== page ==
Medical Insurance

You are prohibited from canceling, modifying, terminating, assigning or allowing to lapse for nonpayment of premiums, any insurance policy. If you cover your spouse or children on your insurance, do not drop them from the policy. You are probably responsible for their medical bills until then anyway. Even after the divorce, the employed spouse may want to keep the spouse and children covered. If you are paying child support, a large unexpected medical expense for the child could be assessed against the noncustodial parent as additional child support. The same could happen with alimony and an ex-spouse.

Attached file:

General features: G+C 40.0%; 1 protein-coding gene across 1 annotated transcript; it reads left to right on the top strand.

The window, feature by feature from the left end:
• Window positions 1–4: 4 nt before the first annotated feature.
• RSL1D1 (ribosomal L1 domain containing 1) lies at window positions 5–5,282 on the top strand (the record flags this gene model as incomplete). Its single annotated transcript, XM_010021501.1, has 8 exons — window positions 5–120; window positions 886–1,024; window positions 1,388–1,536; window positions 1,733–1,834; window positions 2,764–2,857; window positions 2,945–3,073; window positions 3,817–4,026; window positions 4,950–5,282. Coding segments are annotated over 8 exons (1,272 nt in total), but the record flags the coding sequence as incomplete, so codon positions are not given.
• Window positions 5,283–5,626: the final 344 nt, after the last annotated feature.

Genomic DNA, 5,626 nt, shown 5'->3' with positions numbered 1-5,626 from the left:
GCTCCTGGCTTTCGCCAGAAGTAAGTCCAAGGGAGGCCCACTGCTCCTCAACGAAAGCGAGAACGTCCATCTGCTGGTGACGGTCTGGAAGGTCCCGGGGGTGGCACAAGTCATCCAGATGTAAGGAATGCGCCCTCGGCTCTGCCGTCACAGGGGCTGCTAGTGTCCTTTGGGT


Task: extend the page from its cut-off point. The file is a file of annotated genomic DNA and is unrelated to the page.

You may have the right to apply for health benefits through your former spouse’s current place of employment. Pursuant to COBRA legislation, nonemployee/spouses may be eligible after the divorce is final for certain insurance coverage at group rates. The insurance can continue up to 36 months, depending on your situation and the premiums should not exceed 105% of the current group rate. However, you must apply for this within 60 days of the date that the dissolution was final. Only if you file within that time period will you be eligible for COBRA coverage. Please check with your former spouse or through their employer immediately, as federal statutes and deadlines may change.

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